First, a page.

Monday, 21 June 2010
Happy Fathers Day
Before we set off, my brother and I were placed in the car, and the tent, the lilos, food boxes, clothes, and all other manner of kitchen sinks were packed in around us so that we couldn't move. The little car was stuffed to the gunnels. Apart from the ferry crossing, I didn't see my brother for 2 whole days when we finally fell out of the car, blinking in the blazing sunshine, at Les Arcs campsite.
We had the most fabulous time. Dad and my brother ate nothing but the 4 million Vesta currys they'd packed, and I ate hot dogs. Loads of them. In fact, I ate so many, that I puked up one night.
'I've been sick,' I reported to dad.
'Oh that's good,' he replied, 'whereabouts?'
'In the sink.'
Poor dad had to clear up 10 hot dogs from the campsite sink. He couldn't believe that I'd swallowed them whole.
He took us to Monte Carlo, and as a good, responsible father, left us outside whilst he wandered in to one of the fancy casinos for a look. Two minutes later, he was hoyed out by 2 french bouncers. Seemingly, you weren't allowed in wearing a cheesecloth shirt, brown shorts and Jesus sandals. We laughed for ages about it over ice cold litres of panache each - (that's shandy in English.)
He took us snorkelling in a lovely secluded cove one day. My brother set about collecting clams. The only place he could store them was down his trunks, and when one of the little buggers decided to 'attach' itself to him, my dad found super-human strength to prise the mighty clam apart. Thanks to my dad, my brother went on to have 4 beautiful children.
I, of course, laughed and laughed until sundown, when I discovered that I had 10th degree burns on my chest from the sun. 'Dad, man, that NACKS!' I squealed as he roughly slapped the aftersun on like lard on an English Channel swimmer.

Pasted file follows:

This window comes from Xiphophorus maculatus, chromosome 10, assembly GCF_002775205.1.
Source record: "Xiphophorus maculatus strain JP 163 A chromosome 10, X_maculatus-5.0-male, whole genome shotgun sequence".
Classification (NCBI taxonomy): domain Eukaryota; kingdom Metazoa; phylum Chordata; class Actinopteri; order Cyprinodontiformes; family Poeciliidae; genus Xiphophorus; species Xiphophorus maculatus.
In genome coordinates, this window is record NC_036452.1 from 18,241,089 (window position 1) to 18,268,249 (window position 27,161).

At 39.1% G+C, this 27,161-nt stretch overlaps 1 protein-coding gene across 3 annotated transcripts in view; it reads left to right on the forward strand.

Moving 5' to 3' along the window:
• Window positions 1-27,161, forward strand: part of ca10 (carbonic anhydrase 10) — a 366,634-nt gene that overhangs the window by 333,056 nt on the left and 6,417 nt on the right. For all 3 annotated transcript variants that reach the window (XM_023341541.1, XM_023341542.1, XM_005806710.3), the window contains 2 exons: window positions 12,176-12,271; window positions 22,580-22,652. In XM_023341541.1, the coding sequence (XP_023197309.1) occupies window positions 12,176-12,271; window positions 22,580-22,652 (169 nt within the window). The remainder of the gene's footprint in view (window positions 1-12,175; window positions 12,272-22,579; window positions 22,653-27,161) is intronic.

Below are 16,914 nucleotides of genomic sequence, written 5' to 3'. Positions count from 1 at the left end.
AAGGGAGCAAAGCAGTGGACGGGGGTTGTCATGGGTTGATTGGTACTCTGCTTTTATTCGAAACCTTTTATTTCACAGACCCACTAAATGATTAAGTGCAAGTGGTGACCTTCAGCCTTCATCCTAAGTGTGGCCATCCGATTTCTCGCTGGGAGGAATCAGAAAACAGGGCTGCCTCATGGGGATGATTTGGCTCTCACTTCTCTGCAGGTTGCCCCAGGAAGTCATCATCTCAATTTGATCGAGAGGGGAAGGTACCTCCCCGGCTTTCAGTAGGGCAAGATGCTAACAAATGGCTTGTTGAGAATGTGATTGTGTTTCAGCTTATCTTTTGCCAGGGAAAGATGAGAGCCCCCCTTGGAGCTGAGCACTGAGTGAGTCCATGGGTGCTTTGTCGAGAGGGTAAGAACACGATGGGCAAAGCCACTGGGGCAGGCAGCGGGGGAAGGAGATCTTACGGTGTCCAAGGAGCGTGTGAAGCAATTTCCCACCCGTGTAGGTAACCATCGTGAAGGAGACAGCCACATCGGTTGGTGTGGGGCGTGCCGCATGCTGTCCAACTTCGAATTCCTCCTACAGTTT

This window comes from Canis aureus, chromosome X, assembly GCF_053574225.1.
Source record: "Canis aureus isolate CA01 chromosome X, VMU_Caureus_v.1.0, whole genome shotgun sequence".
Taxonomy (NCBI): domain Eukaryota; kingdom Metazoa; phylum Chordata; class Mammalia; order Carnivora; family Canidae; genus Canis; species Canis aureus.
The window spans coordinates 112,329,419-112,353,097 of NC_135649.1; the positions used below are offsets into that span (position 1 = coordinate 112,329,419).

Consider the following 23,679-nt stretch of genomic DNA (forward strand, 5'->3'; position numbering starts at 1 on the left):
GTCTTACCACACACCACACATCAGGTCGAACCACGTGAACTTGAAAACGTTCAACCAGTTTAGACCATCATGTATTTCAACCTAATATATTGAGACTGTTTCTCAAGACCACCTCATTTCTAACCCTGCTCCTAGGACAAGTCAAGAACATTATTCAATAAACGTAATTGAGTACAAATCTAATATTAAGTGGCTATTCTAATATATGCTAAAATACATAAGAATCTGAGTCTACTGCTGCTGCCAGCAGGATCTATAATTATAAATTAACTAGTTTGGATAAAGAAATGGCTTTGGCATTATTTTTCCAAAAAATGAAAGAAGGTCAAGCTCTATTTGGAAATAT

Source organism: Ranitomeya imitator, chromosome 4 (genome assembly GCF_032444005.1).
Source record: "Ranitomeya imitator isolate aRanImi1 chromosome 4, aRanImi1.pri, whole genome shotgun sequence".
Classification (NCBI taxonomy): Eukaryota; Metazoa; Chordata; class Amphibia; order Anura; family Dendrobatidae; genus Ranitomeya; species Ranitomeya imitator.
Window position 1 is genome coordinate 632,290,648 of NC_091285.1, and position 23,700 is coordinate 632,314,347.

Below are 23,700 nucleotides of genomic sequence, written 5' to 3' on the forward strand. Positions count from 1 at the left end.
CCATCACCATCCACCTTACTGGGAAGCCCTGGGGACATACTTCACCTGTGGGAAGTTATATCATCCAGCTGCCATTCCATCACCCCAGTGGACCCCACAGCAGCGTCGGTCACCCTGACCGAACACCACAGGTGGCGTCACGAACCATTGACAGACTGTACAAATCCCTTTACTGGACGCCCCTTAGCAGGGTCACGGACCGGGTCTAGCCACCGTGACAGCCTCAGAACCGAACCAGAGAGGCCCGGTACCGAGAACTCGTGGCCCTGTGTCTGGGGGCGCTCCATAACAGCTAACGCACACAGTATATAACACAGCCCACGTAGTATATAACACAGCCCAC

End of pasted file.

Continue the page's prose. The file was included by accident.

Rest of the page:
My brother was pleased to see me in pain. Served me right for laughing at his clammed 'bits.'
Dad also locked me in an outside toilet for 30 minutes. He didn't mean to, but as him and my brother tucked into the lovely french nosh at the restaurant, they suddenly realised that I was missing. He had bolted the door from the outside to keep me safe - not thinking that his daughter wasn't Houdini, and wouldn't be able to get out. I was fine about it. I knew he'd come back to get me eventually, and God knows why, but I sang an old geordie song - 'Cushy Butterfield,' 87 times to keep my spirits up. My brother smiled quietly when I sat down to eat my cold cheese omlette. He had enjoyed his half hour of peace.
I got my own back on my dad by sending him into a shop to get me some envelopes. I told him that the word for envelope was 'singe.'
Poor dad spent 15 minutes in there with the 2 bewildered shop ladies asking, over and over again - 'Avez-vous des singes? Singes? Singes!'
He didn't realise that he was actually saying, 'Have you any monkeys? Monkeys? Monkeys!'
Not sure I've ever been forgiven for that one.
Other minor things happened on that trip. An articulated lorry crashed into the side of our 2CV with me shouting 'Dad man, Dad man!' helpfully in the back as it got closer and closer to us on the roundabout.
Our tent also collapsed in the middle of the night, and my lilo burst, so I had to sleep the rest of the trip in the dinghy. Yes - we also took a dinghy.
With dads in charge, anything can happen. With my dad, this is still the case, whether he's walking into glass doors, falling into pizza restaurants or booling up to ancient Roman bath houses with his trunks rolled up in a towel asking '1 to swim please,' to the horrified English Heritage lady.
My 9 year old sometimes says to me - 'That's what Granda would say,' or 'That's a Granda face,' or 'that's what Granda would do.'
'Jolly good,' I say, 'because if I can be half of what Granda is, then you'll be a very lucky lad.'
Happy Fathers Day, dad - and to all you other dads out there. Have a lovely day.